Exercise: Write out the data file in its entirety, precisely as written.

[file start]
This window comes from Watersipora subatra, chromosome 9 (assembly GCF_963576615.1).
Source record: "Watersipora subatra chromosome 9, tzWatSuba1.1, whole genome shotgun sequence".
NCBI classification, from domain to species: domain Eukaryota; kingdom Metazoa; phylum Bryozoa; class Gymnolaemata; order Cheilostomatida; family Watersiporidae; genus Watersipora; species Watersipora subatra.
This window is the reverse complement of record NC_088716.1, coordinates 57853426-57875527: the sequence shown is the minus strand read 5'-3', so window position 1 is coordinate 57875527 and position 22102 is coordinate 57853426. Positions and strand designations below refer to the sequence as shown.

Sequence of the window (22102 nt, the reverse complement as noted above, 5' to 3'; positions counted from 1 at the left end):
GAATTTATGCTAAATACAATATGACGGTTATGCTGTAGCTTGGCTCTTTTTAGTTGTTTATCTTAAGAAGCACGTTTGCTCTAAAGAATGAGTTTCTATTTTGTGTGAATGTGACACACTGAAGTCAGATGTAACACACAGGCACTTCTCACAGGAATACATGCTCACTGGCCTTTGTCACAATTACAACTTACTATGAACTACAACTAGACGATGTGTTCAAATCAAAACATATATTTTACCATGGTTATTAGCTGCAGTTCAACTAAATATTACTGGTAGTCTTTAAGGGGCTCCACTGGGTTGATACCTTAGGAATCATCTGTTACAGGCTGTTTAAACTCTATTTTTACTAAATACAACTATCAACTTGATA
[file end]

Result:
This window comes from Watersipora subatra, chromosome 9 (assembly GCF_963576615.1).
Source record: "Watersipora subatra chromosome 9, tzWatSuba1.1, whole genome shotgun sequence".
NCBI classification, from domain to species: domain Eukaryota; kingdom Metazoa; phylum Bryozoa; class Gymnolaemata; order Cheilostomatida; family Watersiporidae; genus Watersipora; species Watersipora subatra.
This window is the reverse complement of record NC_088716.1, coordinates 57853426-57875527: the sequence shown is the minus strand read 5'-3', so window position 1 is coordinate 57875527 and position 22102 is coordinate 57853426. Positions and strand designations below refer to the sequence as shown.

Sequence of the window (22102 nt, the reverse complement as noted above, 5' to 3'; positions counted from 1 at the left end):
GAATTTATGCTAAATACAATATGACGGTTATGCTGTAGCTTGGCTCTTTTTAGTTGTTTATCTTAAGAAGCACGTTTGCTCTAAAGAATGAGTTTCTATTTTGTGTGAATGTGACACACTGAAGTCAGATGTAACACACAGGCACTTCTCACAGGAATACATGCTCACTGGCCTTTGTCACAATTACAACTTACTATGAACTACAACTAGACGATGTGTTCAAATCAAAACATATATTTTACCATGGTTATTAGCTGCAGTTCAACTAAATATTACTGGTAGTCTTTAAGGGGCTCCACTGGGTTGATACCTTAGGAATCATCTGTTACAGGCTGTTTAAACTCTATTTTTACTAAATACAACTATCAACTTGATA